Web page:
Friday, January 16, 2015

Transcription - Elvin Jones, "Zoltan"

Somehow this blog has gone it's first full year without doing an Elvin Jones piece.  What's that all about?  Let's remedy this situation right now.

Here's a "Latin" groove from the Larry Young album, Unity.  Now, those of you who are regulars to the blog know that generally I don't care for the term "Latin", especially when referring to a very culturally specific type of music.  But Elvin gets a pass here.  A. Because he's Elvin, and B. because the groove he's playing isn't really idiomatic to one specific style.  We can certainly hear the influence of certain Afro-Cuban styles.  Elvin hints at cascara and Mozambique patterns but this truly is what I would consider "Latin Jazz".  There is a unique swing to it that will take some time playing with the recording to develop.

The groove begins at around 0:28 after the march intro.

While you're getting this under your hands, there's another great track that you can practice with.  I recently came across a Grant Green album that I wasn't previously familiar with.  Again, Elvin is on drums, and Larry Young is on organ, and this album also features Bobby Hutcherson on vibes.  The album is Grant Green's Street of Dreams, and the tune is the beautiful Charles Trenet classic "I Wish You Love".  The groove isn't 100% the same, but it's close enough to work on the "Zoltan" groove, and is helpful as it's slower, and doesn't go back and forth between the Latin groove and swing section like "Zoltan" does, so you have almost 9 minutes of constant groove to work with.

The whole album is absolutely killer.  I generally advocate buying CDs, but if you're in a crunch for space, or trying to save a few bucks you can get it on iTunes for only $5 and it comes with an extended digital booklet with a lot of nice stuff in it. 

Tuesday, January 06, 2015


TDB is officially one year old today!  Many thanks to all of you who are reading, commenting, requesting PDFs, etc.  We're not going anywhere any time soon, so keep coming to visit and keep interacting with us.  We love hearing from you!

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Monday, January 05, 2015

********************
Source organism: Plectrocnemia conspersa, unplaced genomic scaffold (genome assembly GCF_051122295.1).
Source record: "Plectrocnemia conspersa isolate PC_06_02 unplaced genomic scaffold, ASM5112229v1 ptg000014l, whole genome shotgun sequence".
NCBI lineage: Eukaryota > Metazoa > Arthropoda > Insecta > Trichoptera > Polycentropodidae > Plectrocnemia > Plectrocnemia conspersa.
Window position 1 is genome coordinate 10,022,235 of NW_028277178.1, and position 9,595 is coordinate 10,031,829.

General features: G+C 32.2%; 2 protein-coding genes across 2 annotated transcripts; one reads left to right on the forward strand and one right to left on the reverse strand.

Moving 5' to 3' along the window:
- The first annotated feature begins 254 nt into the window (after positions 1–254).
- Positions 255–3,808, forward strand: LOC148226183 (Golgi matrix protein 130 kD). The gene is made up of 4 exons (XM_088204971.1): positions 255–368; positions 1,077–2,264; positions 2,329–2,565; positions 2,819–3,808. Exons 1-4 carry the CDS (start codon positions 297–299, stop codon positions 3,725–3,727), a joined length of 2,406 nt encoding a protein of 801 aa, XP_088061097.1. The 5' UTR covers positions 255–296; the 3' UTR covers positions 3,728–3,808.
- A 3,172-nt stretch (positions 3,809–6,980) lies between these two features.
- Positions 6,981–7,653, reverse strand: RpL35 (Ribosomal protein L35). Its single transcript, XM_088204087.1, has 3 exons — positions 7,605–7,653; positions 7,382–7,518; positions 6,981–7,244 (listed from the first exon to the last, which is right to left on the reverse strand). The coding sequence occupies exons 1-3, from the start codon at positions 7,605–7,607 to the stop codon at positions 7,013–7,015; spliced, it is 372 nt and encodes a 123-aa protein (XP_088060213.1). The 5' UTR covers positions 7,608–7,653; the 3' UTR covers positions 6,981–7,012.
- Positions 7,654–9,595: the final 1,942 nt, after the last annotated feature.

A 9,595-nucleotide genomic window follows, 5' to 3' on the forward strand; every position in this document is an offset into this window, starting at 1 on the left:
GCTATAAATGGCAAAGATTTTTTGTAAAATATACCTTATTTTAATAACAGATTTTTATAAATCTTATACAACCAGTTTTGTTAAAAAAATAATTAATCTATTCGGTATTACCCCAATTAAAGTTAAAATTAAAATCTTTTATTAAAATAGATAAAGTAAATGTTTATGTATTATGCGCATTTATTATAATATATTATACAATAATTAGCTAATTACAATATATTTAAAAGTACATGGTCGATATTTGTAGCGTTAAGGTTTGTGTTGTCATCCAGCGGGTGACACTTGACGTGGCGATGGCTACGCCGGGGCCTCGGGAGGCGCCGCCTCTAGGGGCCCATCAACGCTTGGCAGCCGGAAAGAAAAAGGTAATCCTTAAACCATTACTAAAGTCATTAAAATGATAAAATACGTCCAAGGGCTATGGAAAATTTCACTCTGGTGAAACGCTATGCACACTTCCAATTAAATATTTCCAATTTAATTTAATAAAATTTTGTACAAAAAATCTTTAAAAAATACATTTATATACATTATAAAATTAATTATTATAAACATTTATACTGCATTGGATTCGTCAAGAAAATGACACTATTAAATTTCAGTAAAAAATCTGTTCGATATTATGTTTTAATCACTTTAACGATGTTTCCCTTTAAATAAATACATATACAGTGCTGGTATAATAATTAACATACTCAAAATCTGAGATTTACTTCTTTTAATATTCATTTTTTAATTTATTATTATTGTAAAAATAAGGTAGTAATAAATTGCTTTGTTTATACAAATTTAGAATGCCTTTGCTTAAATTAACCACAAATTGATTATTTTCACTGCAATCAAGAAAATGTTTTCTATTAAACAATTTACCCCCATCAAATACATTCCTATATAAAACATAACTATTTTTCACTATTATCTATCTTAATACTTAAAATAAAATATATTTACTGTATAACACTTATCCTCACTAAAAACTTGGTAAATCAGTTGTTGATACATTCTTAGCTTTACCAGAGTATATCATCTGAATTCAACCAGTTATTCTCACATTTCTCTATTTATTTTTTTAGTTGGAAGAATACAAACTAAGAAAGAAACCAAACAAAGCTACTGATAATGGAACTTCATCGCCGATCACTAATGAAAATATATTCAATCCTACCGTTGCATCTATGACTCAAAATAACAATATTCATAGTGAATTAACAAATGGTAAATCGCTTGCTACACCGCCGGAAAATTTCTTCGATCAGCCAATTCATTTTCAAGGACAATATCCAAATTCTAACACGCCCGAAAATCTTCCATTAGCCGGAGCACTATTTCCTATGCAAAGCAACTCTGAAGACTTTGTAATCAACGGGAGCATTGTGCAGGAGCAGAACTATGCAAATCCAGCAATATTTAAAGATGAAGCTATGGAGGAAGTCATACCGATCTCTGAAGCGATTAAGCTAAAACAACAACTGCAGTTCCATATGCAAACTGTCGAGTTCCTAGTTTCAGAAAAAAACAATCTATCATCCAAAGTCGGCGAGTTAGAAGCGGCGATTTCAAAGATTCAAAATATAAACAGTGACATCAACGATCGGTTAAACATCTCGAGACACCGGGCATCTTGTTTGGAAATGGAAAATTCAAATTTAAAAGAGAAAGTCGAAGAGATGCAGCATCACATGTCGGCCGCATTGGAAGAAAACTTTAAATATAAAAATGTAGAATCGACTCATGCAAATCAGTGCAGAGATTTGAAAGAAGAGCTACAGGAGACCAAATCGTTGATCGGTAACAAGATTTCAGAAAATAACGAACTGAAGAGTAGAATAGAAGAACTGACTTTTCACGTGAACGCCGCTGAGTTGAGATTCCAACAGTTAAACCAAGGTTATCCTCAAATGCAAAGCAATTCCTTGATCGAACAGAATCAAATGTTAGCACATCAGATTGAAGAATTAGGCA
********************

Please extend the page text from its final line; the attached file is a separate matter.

Weekly Wisdom

I love Turner Classic Movies.  It's often on during my couch practice.  I also really like Judy Garland.  Seemed like a fitting WW to start off the new year.

Thursday, January 01, 2015

Basic Paradiddle Combinations

Happy New Year, faithful TDB readers!  Here's a simple little exercise to help you shake the dust off and ease back into your regular practice routine now that the holidays are over.

In addition to my regular, focused practice, I often spend some time in the evening doing some fundamental hand work on the pad while I'm watching a little TV before bed.  I generally don't read any etudes or exercises, or even open a book during this "practice".  Rather, I just keep my hands moving; repping rudiments, long rolls, etc.  While I often use a metronome, there are two things that I do differently with it in this evening practice:

1.  I turn the metronome volume down VERY low.  This serves two purposes.  Most importantly, I can hear the TV.  Secondly, I find it helps me to internalize tempos and feel the time rather than follow it.

2.  I almost never change the tempo.  I simply turn it on and let it go so that I spend a lot of time with one tempo and really internalize it.

Because of #2, I tend to do a lot of metric modulation.  This allows me to work different tempos without changing the metronome, and also build confidence in implied times.

Below is an exercise I like to play a lot during these couch practice sessions.  It employs combinations of paradiddles, and their three inversions, applied to a very basic metric modulation.  It's simply a bar of 16th notes followed by a bar of sextuplets, where said sextuplets are played in groupings of four notes.

Give them a try while you watch all the remaining bowl games.